Once motion or audio has been detected, most modern home security cameras will store that clip online so you can view it from or download it to your phone or laptop. And while many home security cameras offer a basic free storage service so you can use your camera without ongoing costs, the free service is often limited in some way.
Indeed, some manufacturers – Ring, for instance – don’t allow any access to online storage at all after an initial trial period, after which you need to pay for anything more than live feed access.
It’s also worth bearing in mind that what starts out being free may not continue to be in future. In 2017, Y-Cam famously reneged on its cloud storage offering, giving users 14 days’ notice that they were going to be charged for a service that was previously free.
With this in mind, it’s worth looking for cameras that can also record video clips locally to a microSD card. While this isn’t as flexible as cloud storage, it does give you the option to keep using a camera if the company hikes prices beyond what you’re willing to pay.
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What other home security camera features should I look out for?
- Pan and zoom: Some cameras have a motor and optics that allow you to move the camera around remotely. It’s a useful feature but not essential. Most home security cameras have a very wide field of view and, if positioned carefully, will be able to provide a view of your entire room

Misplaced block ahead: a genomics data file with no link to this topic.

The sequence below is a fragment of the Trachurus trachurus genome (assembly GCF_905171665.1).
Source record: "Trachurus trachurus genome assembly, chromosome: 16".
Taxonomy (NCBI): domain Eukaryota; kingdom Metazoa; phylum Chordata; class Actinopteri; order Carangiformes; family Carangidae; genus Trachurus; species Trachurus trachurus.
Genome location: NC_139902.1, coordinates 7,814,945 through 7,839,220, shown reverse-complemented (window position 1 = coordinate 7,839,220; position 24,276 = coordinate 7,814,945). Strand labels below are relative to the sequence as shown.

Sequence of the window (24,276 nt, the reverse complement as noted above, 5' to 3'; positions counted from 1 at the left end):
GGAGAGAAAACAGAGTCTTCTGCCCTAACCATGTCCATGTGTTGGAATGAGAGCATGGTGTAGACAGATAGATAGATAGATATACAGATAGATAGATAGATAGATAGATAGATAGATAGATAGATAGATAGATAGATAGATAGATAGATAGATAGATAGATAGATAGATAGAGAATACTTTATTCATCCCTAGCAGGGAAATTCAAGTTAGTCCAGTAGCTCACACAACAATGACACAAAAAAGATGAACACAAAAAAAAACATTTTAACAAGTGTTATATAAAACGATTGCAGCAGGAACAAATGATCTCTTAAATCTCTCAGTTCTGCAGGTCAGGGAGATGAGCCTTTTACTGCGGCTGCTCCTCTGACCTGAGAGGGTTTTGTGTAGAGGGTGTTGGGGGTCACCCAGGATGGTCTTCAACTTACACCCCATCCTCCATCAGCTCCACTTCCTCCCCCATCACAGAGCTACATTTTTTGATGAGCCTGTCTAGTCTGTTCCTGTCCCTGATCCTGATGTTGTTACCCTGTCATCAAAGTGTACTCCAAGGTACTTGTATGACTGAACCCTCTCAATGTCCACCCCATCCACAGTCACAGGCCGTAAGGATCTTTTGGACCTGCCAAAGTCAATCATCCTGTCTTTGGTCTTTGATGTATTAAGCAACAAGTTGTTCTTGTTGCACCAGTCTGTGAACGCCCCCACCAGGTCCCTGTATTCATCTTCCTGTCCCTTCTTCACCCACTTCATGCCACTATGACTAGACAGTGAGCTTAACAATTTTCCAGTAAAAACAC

- Smart assistant/speaker integration: Many manufacturers boast of integration with either Alexa or Google Assistant in their specifications but while some aspects of these features are useful, they’re worth taking with a pinch of salt. In most instances, they refer to the ability to ask the digital assistant to display the feed from your camera on your smart screen speaker, which isn’t all that useful in our experience
- Object, person and pet detection: This sounds like a gimmick but being able to filter a long list of motion-triggered video clips by the type of motion detected can be a big time-saver. Some cameras even allow you to link names to faces so that you can be alerted when the camera spots certain people – if you want to know when your kids get home from school, this is an incredibly useful feature.
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The best indoor home security cameras to buy in 2020
1. Blink Mini: Best budget security camera
Price: £35 | Buy now from Amazon
Most of Amazon-owned Blink’s security cameras are rugged outdoor cameras, but the Blink Mini takes a different tack. It’s a small, lightweight and basic security camera that costs barely anything, yet it performs at a high level and doesn’t cost too much to run.
All the core features you’d expect are covered: it records in 1080p at 30fps, which is better than most cheap security cameras can manage, it offers night vision, motion detection with adjustable motion zones and two-way audio so you can speak and hear through the camera remotely. There’s a lengthy free trial of the video-clip cloud storage service, too, until 31 March 2021 after which you have to pay, but it isn’t too expensive at £2.50/mth per camera or £8/mth for unlimited cameras.
Image quality is good both in good light and at night, audio is surprisingly clear, and it’s an absolute doddle to set up. Oh, and it also works seamlessly with screen-based Echo devices, too, allowing you to bring up the video feed from the camera with a simple voice command.
Key specs – Size: 50 x 49 x 36mm; Field of view: 110 degrees; Video resolution: 1,920 x 1,080 at 30fps; Night vision: Yes; Motion detection: Yes
£34.99 Buy now